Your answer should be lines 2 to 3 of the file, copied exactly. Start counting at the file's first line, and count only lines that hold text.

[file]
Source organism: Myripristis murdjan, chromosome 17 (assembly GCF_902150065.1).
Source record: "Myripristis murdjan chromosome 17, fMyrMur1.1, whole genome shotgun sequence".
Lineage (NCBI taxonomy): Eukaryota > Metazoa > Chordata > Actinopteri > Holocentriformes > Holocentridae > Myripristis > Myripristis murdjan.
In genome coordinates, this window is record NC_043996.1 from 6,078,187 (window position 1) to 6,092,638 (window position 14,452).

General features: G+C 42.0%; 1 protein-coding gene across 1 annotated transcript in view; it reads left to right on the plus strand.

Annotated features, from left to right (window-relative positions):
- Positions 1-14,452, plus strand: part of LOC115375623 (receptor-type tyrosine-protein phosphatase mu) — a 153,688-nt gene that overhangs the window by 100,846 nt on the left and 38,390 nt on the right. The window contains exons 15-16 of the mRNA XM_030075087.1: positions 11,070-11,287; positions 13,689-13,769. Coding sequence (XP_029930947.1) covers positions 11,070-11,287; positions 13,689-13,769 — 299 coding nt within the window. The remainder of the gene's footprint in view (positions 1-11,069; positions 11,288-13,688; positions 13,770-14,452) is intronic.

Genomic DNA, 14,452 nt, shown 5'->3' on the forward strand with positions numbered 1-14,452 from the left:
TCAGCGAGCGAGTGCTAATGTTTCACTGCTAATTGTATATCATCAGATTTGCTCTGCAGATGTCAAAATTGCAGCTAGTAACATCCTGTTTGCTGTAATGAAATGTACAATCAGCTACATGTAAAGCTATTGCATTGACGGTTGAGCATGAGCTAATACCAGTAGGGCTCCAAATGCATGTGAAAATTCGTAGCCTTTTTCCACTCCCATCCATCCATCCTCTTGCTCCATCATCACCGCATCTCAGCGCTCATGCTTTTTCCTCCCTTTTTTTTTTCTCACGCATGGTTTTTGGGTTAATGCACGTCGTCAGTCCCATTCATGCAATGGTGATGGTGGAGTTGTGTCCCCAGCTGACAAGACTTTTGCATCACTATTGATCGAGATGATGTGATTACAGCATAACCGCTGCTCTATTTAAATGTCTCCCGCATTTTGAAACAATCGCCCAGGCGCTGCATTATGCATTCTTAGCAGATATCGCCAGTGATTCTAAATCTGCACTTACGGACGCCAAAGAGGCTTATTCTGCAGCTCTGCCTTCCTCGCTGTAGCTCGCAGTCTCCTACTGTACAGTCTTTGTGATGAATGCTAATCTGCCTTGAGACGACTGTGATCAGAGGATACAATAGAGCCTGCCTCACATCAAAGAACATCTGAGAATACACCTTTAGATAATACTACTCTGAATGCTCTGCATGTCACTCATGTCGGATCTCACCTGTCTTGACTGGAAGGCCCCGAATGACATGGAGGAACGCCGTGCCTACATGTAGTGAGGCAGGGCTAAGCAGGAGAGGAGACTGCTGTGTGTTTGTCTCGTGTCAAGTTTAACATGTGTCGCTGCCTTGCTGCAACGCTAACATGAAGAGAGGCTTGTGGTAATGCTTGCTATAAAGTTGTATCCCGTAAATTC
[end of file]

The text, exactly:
Source record: "Myripristis murdjan chromosome 17, fMyrMur1.1, whole genome shotgun sequence".
Lineage (NCBI taxonomy): Eukaryota > Metazoa > Chordata > Actinopteri > Holocentriformes > Holocentridae > Myripristis > Myripristis murdjan.